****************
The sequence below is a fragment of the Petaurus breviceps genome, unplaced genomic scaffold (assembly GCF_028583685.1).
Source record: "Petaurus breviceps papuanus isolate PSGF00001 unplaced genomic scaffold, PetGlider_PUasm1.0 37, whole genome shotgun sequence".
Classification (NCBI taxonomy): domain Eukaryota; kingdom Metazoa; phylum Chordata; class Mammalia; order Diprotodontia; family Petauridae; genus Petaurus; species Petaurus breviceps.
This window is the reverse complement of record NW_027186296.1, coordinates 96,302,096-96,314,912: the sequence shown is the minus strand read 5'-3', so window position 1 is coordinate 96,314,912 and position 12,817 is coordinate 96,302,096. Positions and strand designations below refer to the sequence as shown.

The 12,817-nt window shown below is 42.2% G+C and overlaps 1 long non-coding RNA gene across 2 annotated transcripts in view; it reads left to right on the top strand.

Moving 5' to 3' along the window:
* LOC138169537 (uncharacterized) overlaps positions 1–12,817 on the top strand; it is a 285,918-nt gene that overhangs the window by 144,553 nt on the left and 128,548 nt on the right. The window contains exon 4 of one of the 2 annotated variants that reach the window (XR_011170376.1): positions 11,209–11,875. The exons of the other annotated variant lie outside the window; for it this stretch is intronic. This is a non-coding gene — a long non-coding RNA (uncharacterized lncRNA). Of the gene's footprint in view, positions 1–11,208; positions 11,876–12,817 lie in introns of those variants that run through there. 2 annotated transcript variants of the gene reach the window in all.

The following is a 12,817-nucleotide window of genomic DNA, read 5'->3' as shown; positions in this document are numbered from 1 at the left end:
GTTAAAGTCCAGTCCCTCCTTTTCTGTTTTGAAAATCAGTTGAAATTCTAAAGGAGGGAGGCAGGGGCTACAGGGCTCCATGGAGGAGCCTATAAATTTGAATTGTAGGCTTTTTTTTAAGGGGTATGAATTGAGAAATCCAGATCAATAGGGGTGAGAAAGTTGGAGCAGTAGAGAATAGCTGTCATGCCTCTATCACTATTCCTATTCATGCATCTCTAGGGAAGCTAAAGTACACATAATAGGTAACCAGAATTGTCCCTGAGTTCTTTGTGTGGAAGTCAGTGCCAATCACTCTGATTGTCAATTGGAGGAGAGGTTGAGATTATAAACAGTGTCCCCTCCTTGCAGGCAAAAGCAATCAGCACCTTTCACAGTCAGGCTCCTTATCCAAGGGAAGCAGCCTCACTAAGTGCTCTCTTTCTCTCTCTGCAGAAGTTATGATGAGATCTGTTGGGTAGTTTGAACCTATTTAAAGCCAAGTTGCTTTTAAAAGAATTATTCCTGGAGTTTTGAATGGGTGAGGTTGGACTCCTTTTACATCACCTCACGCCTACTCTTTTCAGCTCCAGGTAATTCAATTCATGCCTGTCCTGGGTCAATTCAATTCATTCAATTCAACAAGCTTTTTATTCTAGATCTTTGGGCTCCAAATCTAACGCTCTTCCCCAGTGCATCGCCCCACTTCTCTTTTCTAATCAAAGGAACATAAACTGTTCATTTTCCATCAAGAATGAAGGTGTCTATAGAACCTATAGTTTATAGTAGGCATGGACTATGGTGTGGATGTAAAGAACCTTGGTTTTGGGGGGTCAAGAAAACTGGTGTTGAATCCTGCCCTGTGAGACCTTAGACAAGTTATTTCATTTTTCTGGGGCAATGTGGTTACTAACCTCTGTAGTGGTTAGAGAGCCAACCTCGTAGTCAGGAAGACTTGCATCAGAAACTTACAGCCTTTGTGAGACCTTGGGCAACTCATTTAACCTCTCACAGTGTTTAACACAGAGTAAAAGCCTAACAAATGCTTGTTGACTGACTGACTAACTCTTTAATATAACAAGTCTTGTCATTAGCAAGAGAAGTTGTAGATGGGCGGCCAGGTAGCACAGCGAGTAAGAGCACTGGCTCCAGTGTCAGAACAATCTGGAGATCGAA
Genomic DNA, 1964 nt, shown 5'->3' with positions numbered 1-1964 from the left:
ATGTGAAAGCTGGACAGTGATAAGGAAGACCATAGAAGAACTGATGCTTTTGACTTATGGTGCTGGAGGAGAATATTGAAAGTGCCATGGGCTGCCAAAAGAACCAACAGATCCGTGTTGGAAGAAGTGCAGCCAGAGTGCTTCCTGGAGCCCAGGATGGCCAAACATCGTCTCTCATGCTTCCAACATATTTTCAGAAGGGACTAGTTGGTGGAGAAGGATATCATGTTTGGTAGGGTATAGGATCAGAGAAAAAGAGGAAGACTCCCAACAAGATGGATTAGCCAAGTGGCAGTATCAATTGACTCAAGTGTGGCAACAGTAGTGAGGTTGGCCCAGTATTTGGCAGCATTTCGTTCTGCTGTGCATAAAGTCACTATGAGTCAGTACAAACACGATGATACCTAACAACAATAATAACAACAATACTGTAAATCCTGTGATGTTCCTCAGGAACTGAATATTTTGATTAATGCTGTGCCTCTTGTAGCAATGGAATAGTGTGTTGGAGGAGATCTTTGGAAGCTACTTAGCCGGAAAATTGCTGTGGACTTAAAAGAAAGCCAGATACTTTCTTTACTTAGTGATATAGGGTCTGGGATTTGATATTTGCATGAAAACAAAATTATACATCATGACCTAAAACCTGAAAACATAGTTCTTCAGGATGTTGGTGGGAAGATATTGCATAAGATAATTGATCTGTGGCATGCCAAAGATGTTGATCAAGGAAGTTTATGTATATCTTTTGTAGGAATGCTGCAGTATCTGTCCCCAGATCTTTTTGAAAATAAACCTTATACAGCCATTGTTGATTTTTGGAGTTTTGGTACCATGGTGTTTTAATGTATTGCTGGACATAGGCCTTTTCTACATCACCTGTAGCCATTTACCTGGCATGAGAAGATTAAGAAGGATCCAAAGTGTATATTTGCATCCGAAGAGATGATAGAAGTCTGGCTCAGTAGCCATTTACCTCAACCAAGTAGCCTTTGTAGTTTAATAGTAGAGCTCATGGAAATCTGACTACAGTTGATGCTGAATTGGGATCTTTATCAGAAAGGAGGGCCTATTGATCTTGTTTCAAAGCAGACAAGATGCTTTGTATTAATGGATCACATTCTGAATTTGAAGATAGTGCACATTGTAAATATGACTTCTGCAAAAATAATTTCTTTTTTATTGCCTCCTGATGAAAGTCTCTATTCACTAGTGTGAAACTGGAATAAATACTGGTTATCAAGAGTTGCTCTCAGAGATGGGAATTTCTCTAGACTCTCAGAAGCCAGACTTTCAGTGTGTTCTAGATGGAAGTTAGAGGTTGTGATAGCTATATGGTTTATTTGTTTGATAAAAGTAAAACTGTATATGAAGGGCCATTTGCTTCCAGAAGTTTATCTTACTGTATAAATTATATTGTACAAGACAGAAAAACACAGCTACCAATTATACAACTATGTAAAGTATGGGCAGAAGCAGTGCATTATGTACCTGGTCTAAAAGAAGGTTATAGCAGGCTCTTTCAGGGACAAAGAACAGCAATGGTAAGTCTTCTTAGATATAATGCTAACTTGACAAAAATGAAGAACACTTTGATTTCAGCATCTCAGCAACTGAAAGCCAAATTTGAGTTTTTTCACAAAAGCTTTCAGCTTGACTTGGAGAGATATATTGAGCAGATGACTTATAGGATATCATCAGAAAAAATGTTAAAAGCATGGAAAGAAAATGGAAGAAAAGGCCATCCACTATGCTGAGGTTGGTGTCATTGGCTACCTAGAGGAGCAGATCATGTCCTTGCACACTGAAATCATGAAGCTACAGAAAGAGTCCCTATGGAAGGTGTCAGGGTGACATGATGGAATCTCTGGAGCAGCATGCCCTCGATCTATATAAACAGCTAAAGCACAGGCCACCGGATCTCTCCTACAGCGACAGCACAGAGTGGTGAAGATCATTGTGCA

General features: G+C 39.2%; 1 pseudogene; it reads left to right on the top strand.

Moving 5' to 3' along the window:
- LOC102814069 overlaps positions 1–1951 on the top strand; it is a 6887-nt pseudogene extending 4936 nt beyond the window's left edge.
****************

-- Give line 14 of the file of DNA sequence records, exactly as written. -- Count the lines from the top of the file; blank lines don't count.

- LOC102814069 overlaps positions 1–1951 on the top strand; it is a 6887-nt pseudogene extending 4936 nt beyond the window's left edge.